Current events

Online and offline victimization: two sides of the same coin?
 

73.7% of respondents had been subject to cybercrime in some form (Photo: Christin Hume/Unsplash)

21/03/2022
Agustín López

The risk of falling victim to online crime is higher in people who have also been subject to other types of victimization during their lives


A study with university students carried out by the UOC has confirmed the high rate of cybercrime, particularly cyberfraud and cyberattacks

As society becomes increasingly digital, cybercrime has become more common. A research project carried out by the UOC's Victimology and Crime in the Information Society (VICRIM) group has studied the rate of cybercrime in a group of university students and compared it against their previous offline victimization experience. According to the results, which have been published in the journal Social Sciences, 73.7% of respondents had been subject to cybercrime in some form. Furthermore, the researchers found that people who had already been subject to other types of victimization, particularly during childhood, were at higher risk of experiencing these situations online.

"The study shows that cybercrime is a phenomenon that cannot be studied in isolation from other related social aspects. People who are victimized online also have other related negative experiences, and we want to gain an overall and non-segmented view of all these in order to improve our prevention of, and response to, problems," explained Josep M. Tamarit, Professor of Criminal Law in the UOC's Faculty of Law and Political Science and principal investigator of the VICRIM group.

The study was based on a survey of 749 university students analysed by means of a latent class study, a method used to identify patterns in relation to the risk of online victimization. "We have found that the risk of falling victim to cybercrime is not equally distributed in the population. Although we already knew this, the study has provided us with more in-depth knowledge: there are various victimization patterns, and the risk is based not only on the way people use information and communication technology (ICT), but also on other life experiences," said Tamarit.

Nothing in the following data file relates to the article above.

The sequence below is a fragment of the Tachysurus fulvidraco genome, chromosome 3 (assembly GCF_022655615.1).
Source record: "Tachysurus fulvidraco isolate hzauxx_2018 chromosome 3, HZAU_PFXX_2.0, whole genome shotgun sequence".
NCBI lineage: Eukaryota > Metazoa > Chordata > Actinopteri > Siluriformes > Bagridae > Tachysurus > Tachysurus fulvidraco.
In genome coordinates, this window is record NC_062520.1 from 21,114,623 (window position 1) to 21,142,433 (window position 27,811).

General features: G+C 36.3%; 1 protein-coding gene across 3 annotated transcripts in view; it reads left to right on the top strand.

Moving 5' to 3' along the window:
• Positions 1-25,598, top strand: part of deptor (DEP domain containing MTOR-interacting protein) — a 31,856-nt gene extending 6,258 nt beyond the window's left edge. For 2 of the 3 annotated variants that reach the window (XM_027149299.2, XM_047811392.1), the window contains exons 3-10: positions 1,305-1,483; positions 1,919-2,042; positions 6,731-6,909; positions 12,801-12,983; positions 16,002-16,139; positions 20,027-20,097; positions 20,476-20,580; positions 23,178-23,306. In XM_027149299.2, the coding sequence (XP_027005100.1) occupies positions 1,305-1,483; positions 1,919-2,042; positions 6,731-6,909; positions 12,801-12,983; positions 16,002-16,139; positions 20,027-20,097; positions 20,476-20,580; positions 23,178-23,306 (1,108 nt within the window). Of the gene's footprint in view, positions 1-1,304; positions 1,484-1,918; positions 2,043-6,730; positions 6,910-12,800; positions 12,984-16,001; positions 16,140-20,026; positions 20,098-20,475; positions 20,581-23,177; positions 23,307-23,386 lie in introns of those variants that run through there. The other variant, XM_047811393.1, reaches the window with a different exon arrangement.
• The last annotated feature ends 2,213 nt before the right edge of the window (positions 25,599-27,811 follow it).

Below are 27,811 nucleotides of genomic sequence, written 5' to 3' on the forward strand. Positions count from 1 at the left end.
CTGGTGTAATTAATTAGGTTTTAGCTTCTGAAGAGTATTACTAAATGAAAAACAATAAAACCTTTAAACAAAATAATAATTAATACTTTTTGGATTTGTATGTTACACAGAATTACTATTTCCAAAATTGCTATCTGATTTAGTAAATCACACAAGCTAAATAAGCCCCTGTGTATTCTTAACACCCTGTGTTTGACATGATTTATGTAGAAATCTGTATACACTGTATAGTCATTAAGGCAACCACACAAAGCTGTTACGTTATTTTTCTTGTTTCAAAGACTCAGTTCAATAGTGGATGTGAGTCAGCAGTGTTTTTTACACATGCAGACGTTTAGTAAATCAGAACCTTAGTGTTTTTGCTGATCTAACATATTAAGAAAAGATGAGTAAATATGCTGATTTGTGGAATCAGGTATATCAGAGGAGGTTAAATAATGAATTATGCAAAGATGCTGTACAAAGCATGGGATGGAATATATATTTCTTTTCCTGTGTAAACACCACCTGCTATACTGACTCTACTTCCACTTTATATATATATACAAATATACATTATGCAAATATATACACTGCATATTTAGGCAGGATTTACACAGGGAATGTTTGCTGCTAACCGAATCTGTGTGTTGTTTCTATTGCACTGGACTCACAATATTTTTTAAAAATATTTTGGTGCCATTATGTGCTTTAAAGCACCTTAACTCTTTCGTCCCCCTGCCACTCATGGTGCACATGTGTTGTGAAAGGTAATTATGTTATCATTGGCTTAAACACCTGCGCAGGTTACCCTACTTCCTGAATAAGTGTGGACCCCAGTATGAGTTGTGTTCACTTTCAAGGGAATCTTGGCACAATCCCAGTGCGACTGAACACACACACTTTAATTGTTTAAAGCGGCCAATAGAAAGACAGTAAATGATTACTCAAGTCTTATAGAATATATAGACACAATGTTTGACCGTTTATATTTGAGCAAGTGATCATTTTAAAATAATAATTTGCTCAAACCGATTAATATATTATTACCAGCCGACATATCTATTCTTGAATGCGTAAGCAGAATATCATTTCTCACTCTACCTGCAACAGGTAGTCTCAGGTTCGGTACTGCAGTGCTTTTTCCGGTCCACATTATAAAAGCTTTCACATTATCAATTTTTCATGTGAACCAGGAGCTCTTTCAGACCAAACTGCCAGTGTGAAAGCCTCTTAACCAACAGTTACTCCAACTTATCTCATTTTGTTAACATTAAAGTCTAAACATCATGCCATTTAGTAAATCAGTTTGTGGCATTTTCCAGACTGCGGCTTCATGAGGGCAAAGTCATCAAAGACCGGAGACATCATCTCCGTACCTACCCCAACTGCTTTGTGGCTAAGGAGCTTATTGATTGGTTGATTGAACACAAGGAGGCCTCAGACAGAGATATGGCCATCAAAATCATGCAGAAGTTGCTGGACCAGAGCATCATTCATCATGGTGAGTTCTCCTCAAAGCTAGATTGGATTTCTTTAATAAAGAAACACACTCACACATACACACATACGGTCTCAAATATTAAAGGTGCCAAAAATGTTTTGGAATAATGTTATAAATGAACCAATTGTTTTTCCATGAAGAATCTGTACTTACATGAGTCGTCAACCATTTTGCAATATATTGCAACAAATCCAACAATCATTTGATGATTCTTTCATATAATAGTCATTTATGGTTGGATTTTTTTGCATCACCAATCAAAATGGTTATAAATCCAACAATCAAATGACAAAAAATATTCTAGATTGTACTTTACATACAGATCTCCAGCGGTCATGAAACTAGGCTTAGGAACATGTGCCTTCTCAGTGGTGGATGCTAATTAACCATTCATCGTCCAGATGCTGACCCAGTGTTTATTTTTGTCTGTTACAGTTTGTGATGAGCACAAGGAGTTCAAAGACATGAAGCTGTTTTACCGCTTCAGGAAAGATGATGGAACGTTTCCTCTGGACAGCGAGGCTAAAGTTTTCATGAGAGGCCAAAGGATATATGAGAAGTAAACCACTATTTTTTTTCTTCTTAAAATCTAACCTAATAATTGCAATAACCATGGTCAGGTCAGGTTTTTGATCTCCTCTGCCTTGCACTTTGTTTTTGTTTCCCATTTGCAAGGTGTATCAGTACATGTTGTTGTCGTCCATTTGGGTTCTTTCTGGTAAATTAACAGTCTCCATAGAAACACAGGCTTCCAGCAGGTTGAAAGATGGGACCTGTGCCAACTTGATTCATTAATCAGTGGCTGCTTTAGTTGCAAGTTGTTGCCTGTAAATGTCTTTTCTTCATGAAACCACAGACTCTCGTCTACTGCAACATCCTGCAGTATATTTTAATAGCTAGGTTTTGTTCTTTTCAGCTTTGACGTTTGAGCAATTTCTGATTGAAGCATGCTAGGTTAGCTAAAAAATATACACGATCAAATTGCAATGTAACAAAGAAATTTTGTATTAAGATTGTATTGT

Victimization during childhood is the main risk factor

The study has identified three groups of people based on their risk of falling victim to cybercrime: a low-risk group; a second – the largest – group, whose risk essentially relates to forms of financial cybervictimization (cyberfraud or cyberattacks), which are the most common types of cybercrime from among the twelve analysed, and a third group with a very high risk of suffering from various forms of cybervictimization, such as threats, insults, harassment, identity fraud, spreading false rumours and sex offences.

This last group accounts for 17% of respondents and is characterized by the fact that its members were victimized during childhood (sexual abuse, abuse or exposure to violence from parents) and as adults, for example intimate partner violence. "The study confirms what we already knew from victimological research: that childhood victimization is the main predictor of victimization as adults," explained Tamarit.

Furthermore, and also in line with previous research, the study has identified the impact of low socioeconomic status and minority (non-heterosexual) sexual orientations as risk factors for polyvictimization. "This data has made us realize that what happens online is often merely an extension of what happens offline, particularly for those people who need more care in terms of crime prevention and response," he said.